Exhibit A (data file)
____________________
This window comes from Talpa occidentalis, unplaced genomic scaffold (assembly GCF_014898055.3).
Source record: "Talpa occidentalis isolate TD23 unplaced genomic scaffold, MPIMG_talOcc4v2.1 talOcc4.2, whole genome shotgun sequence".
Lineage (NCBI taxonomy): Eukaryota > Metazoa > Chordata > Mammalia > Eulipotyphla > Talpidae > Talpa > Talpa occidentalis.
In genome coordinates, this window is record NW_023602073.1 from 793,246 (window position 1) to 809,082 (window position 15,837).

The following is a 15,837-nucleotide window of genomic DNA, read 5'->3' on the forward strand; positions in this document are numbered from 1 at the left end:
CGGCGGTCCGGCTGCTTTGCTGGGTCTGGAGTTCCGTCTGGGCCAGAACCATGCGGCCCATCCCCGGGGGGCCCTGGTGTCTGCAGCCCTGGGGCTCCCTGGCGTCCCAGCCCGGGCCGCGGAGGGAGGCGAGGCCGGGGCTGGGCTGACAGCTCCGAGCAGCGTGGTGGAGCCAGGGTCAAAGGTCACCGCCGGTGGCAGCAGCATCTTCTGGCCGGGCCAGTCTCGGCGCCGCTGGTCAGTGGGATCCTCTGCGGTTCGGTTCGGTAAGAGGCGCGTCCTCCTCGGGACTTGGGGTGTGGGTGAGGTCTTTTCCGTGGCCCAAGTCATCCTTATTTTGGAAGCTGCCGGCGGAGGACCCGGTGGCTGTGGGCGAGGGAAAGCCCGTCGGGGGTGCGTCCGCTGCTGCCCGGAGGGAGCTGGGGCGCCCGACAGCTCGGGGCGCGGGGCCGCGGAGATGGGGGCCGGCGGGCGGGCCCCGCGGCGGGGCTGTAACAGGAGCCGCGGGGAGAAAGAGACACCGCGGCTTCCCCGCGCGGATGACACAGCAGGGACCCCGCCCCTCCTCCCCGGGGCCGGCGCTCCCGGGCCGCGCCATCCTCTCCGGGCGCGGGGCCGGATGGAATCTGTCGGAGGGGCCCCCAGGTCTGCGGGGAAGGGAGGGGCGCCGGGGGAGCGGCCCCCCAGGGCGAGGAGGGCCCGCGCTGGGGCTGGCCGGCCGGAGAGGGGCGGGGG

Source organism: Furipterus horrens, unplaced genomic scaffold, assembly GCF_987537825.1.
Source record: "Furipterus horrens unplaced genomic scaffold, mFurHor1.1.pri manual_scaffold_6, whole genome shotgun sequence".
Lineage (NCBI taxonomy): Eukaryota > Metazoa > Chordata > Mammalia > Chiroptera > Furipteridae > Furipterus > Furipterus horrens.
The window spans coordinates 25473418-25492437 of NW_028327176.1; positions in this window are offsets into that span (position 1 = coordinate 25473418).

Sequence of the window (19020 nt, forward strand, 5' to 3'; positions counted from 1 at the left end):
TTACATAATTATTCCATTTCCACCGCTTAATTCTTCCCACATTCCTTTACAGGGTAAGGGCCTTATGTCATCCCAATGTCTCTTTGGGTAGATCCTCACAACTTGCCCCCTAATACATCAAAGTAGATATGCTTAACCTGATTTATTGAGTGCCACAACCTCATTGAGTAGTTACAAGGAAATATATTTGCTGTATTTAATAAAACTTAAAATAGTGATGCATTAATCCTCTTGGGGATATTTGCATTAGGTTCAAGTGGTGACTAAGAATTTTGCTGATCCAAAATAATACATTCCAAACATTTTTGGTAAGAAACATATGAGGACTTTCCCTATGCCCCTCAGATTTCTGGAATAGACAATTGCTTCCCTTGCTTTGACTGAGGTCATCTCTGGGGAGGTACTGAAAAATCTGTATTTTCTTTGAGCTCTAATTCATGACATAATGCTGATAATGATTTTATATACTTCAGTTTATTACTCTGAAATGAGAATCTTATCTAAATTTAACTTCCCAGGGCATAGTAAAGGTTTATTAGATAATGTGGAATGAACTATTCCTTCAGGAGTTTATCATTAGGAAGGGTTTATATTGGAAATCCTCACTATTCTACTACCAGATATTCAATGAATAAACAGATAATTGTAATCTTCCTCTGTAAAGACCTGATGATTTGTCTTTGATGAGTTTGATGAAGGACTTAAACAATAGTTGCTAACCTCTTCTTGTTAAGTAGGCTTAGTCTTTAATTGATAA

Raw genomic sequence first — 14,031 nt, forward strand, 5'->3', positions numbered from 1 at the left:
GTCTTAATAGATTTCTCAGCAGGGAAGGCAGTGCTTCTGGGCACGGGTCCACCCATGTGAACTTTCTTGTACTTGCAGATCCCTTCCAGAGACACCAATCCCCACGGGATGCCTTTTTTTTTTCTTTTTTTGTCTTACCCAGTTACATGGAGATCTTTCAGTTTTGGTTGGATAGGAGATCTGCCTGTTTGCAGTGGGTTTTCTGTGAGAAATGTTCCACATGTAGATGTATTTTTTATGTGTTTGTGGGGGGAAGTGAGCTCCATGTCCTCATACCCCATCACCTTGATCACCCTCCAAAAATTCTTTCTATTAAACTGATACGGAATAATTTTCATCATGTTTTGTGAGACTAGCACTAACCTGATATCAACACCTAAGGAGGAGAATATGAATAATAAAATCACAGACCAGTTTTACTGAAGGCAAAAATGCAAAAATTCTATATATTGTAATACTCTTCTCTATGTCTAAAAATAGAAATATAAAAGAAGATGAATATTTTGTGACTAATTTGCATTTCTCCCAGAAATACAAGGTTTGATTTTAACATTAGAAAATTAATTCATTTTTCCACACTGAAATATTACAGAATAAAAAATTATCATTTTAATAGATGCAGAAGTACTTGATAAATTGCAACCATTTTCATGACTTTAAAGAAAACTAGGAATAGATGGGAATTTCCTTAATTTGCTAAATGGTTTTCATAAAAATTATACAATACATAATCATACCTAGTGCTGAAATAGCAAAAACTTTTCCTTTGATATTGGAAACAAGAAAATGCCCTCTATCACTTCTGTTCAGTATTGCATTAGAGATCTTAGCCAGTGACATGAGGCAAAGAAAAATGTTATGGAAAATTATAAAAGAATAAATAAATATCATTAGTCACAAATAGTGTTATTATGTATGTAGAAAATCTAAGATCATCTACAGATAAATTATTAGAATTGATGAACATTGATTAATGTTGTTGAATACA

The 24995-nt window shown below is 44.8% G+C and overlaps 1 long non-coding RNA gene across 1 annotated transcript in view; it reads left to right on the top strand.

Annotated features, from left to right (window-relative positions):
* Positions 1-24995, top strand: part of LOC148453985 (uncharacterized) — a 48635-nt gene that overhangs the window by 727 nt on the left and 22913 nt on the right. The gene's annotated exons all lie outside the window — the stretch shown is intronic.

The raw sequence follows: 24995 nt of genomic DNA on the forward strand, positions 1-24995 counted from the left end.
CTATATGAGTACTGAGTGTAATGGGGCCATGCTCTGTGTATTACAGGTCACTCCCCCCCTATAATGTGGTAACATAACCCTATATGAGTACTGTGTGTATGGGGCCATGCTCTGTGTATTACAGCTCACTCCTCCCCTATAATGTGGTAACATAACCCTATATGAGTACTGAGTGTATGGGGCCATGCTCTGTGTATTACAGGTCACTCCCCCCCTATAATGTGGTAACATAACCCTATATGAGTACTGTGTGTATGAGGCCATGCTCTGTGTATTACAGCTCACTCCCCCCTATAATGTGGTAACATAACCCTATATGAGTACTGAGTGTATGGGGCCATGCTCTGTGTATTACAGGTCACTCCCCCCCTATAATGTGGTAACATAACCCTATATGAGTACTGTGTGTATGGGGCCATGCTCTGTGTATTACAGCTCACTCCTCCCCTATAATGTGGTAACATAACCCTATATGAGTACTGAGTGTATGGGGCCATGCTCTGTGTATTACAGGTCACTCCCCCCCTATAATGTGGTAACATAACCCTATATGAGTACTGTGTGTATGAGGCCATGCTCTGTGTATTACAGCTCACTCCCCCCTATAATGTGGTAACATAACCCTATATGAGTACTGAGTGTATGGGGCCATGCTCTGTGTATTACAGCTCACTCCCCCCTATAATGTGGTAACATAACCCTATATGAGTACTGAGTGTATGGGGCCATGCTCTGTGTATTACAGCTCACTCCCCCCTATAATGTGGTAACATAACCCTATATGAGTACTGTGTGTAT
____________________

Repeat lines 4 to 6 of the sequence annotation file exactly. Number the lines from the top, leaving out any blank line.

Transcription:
In genome coordinates, this window is record NW_023602073.1 from 793,246 (window position 1) to 809,082 (window position 15,837).

The following is a 15,837-nucleotide window of genomic DNA, read 5'->3' on the forward strand; positions in this document are numbered from 1 at the left end:
CGGCGGTCCGGCTGCTTTGCTGGGTCTGGAGTTCCGTCTGGGCCAGAACCATGCGGCCCATCCCCGGGGGGCCCTGGTGTCTGCAGCCCTGGGGCTCCCTGGCGTCCCAGCCCGGGCCGCGGAGGGAGGCGAGGCCGGGGCTGGGCTGACAGCTCCGAGCAGCGTGGTGGAGCCAGGGTCAAAGGTCACCGCCGGTGGCAGCAGCATCTTCTGGCCGGGCCAGTCTCGGCGCCGCTGGTCAGTGGGATCCTCTGCGGTTCGGTTCGGTAAGAGGCGCGTCCTCCTCGGGACTTGGGGTGTGGGTGAGGTCTTTTCCGTGGCCCAAGTCATCCTTATTTTGGAAGCTGCCGGCGGAGGACCCGGTGGCTGTGGGCGAGGGAAAGCCCGTCGGGGGTGCGTCCGCTGCTGCCCGGAGGGAGCTGGGGCGCCCGACAGCTCGGGGCGCGGGGCCGCGGAGATGGGGGCCGGCGGGCGGGCCCCGCGGCGGGGCTGTAACAGGAGCCGCGGGGAGAAAGAGACACCGCGGCTTCCCCGCGCGGATGACACAGCAGGGACCCCGCCCCTCCTCCCCGGGGCCGGCGCTCCCGGGCCGCGCCATCCTCTCCGGGCGCGGGGCCGGATGGAATCTGTCGGAGGGGCCCCCAGGTCTGCGGGGAAGGGAGGGGCGCCGGGGGAGCGGCCCCCCAGGGCGAGGAGGGCCCGCGCTGGGGCTGGCCGGCCGGAGAGGGGCGGGGG